0000-00-00 00:00:00

Best Deals & Download PDF eBook Monitored Peril: Asian Americans and the Politics of TV Representation by Darrell Y. Hamamoto

Monitored Peril: Asian Americans and the Politics of TV Representation by Darrell Y. Hamamoto

Page Updated:
Book Views: 14

Author
Darrell Y. Hamamoto
Publisher
Univ Of Minnesota Press
Date of release
Pages
326
ISBN
9780816623693
Binding
Paperback
Illustrations
Format
PDF, EPUB, MOBI, TXT, DOC
Rating
4
20

Advertising

Get eBOOK
Monitored Peril: Asian Americans and the Politics of TV Representation

Find and Download Book

Click one of share button to proceed download:
Choose server for download:
Download
Get It!
File size:10 mb
Estimated time:1 min
If not downloading or you getting an error:
  • Try another server.
  • Try to reload page — press F5 on keyboard.
  • Clear browser cache.
  • Clear browser cookies.
  • Try other browser.
  • If you still getting an error — please contact us and we will fix this error ASAP.
Sorry for inconvenience!
For authors or copyright holders
Amazon Affiliate

Go to Removal form

Leave a comment

Book review

Early in the movement of Asian labour to the United States, immigrants from the Far East were viewed by the dominant Euro-American society as a peril to a white, Christian nation. How far have we come since then? This first comprehensive study of Asian-American representation on network television supplies some unsettling answers. A meticulous work of history, cultural criticism, and political analysis, "Monitored Peril" illuminates the unstable relationship between the discursive practices of commercial television programmes, liberal democratic values, and white supremacist ideology. The book clearly demonstrates the pervasiveness of racialized discourse throughout US society, especially as it is reproduced by network television. In treating his topic, Darrell Hamamoto addresses a wide variety of issues facing diverse Asian-American communities: interracial conflict, conservative politics, US-Japan trade friction, and post-colonial Vietnam. Through an examination of selected programs from the 1950s to the present, he attempts to correct the consistently distorted optic of network television. Finally, he calls for an engaged independent Asian American media practice, and for the expansion of public sector television.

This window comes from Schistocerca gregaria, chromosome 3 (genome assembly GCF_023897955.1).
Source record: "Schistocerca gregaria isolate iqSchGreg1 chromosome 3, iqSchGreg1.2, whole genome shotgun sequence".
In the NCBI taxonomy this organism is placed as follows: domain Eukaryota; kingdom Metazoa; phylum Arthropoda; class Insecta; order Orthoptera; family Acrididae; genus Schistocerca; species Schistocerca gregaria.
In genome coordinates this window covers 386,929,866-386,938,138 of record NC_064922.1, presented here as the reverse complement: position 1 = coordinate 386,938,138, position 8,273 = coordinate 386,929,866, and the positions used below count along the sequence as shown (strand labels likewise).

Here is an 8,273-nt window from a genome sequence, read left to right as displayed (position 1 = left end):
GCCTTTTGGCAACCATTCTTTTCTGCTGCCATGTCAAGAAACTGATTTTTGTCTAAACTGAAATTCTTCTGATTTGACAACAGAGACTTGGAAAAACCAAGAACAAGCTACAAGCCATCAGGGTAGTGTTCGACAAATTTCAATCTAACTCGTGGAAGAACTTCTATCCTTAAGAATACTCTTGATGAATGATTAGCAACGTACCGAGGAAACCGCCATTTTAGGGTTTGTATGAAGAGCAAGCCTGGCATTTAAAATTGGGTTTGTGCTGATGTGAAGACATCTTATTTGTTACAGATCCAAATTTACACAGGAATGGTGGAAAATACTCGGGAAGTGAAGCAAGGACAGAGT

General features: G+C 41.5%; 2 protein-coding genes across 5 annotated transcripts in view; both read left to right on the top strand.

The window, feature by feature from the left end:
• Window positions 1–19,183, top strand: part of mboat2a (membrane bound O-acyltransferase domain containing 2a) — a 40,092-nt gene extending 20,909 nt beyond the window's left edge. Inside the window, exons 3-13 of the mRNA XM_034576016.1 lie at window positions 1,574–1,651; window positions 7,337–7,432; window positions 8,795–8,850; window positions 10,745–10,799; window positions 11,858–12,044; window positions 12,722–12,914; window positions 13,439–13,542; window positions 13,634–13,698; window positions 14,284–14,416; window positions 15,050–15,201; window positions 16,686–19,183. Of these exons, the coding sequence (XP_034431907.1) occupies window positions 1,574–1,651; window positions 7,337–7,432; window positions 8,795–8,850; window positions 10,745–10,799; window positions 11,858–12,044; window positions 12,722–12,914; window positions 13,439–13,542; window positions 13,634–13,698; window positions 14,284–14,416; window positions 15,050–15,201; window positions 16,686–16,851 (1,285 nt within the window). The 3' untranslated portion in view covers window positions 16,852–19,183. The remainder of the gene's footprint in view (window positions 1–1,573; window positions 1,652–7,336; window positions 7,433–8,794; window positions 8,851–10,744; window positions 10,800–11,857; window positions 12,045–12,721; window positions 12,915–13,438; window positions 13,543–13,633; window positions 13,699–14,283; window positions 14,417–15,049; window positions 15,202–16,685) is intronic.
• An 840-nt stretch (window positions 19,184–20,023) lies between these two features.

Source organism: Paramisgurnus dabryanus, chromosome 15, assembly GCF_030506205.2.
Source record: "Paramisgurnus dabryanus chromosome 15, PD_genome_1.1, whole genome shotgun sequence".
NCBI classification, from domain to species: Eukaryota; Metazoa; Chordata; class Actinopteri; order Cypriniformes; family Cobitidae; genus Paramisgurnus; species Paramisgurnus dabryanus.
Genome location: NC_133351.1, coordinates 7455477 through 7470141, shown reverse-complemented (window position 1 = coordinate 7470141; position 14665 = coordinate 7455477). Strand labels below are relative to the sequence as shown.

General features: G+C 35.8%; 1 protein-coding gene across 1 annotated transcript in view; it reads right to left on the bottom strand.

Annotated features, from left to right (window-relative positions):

Readers reviews